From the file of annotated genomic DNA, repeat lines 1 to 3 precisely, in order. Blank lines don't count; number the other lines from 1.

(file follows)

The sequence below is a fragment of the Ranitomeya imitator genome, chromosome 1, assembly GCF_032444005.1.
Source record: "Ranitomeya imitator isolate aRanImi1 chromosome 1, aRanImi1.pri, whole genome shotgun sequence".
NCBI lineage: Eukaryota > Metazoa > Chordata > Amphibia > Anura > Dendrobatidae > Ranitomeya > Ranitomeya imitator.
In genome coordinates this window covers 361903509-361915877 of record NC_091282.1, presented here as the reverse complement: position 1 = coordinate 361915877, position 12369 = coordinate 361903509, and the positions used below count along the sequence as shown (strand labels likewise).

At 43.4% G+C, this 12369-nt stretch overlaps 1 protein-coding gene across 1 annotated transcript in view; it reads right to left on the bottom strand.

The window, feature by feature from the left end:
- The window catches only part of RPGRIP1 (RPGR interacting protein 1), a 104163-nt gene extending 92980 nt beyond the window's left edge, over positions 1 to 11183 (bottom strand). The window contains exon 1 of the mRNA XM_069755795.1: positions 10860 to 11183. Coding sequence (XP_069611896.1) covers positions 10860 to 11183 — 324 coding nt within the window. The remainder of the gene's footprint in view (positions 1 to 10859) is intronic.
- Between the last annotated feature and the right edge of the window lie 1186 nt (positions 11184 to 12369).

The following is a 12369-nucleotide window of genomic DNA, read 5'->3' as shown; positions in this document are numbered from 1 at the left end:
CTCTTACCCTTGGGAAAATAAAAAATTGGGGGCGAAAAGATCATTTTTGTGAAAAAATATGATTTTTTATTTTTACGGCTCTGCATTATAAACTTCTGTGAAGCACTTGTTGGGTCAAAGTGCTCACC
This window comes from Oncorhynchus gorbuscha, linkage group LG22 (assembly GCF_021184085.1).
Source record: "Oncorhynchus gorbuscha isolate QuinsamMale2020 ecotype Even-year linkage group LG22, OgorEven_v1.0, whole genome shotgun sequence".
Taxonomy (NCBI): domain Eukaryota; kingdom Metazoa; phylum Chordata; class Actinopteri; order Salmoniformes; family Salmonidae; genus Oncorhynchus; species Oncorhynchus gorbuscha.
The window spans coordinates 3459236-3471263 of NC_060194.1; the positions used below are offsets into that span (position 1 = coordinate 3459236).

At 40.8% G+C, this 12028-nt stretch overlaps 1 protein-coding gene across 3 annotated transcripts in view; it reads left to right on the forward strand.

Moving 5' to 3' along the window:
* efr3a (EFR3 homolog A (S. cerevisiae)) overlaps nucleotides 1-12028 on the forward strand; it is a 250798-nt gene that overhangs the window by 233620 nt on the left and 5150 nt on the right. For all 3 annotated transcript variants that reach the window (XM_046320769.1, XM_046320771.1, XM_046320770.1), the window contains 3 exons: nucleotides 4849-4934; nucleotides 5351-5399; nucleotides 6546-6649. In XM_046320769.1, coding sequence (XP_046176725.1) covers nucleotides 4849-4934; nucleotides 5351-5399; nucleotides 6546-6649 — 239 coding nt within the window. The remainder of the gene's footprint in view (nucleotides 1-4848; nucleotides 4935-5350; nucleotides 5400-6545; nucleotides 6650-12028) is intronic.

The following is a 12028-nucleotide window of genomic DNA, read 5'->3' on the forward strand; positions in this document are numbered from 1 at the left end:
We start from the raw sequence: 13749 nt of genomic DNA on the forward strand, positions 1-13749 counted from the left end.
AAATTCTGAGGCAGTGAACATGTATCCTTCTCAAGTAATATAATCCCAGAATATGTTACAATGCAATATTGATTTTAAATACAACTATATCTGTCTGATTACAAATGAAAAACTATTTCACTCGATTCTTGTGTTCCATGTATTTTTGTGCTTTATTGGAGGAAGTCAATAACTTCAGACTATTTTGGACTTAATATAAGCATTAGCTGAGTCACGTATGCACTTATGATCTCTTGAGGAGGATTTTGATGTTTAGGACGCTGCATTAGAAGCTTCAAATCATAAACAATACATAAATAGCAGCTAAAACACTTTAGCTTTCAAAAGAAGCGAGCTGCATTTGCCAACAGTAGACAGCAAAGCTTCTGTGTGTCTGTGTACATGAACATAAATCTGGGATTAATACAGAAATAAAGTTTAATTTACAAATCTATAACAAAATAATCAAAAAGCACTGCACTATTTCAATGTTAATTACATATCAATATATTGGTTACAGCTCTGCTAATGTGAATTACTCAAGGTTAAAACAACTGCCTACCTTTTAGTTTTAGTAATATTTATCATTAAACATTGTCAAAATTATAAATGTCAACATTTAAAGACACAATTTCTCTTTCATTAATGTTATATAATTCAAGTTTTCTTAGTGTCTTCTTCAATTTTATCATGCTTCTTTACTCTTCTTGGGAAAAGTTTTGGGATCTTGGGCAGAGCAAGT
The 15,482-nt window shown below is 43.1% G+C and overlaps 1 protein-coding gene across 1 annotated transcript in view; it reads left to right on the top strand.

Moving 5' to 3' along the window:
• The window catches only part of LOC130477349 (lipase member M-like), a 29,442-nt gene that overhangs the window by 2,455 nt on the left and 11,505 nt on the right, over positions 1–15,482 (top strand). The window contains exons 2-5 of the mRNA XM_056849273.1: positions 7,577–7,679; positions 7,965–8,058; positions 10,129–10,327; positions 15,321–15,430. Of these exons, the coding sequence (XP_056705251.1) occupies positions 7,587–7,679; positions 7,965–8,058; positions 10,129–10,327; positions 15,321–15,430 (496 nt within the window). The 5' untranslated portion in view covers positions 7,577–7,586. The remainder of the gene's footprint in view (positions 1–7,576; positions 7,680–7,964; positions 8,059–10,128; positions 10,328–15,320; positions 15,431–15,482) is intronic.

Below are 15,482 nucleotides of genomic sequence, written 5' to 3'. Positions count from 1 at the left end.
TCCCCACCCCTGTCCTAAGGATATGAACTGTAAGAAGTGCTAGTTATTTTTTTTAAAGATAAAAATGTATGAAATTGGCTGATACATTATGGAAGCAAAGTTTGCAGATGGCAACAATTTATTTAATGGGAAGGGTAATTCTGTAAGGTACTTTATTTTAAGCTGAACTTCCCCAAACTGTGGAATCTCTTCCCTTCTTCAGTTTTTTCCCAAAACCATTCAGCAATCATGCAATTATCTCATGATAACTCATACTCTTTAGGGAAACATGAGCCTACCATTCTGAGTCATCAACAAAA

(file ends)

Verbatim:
The sequence below is a fragment of the Ranitomeya imitator genome, chromosome 1, assembly GCF_032444005.1.
Source record: "Ranitomeya imitator isolate aRanImi1 chromosome 1, aRanImi1.pri, whole genome shotgun sequence".
NCBI lineage: Eukaryota > Metazoa > Chordata > Amphibia > Anura > Dendrobatidae > Ranitomeya > Ranitomeya imitator.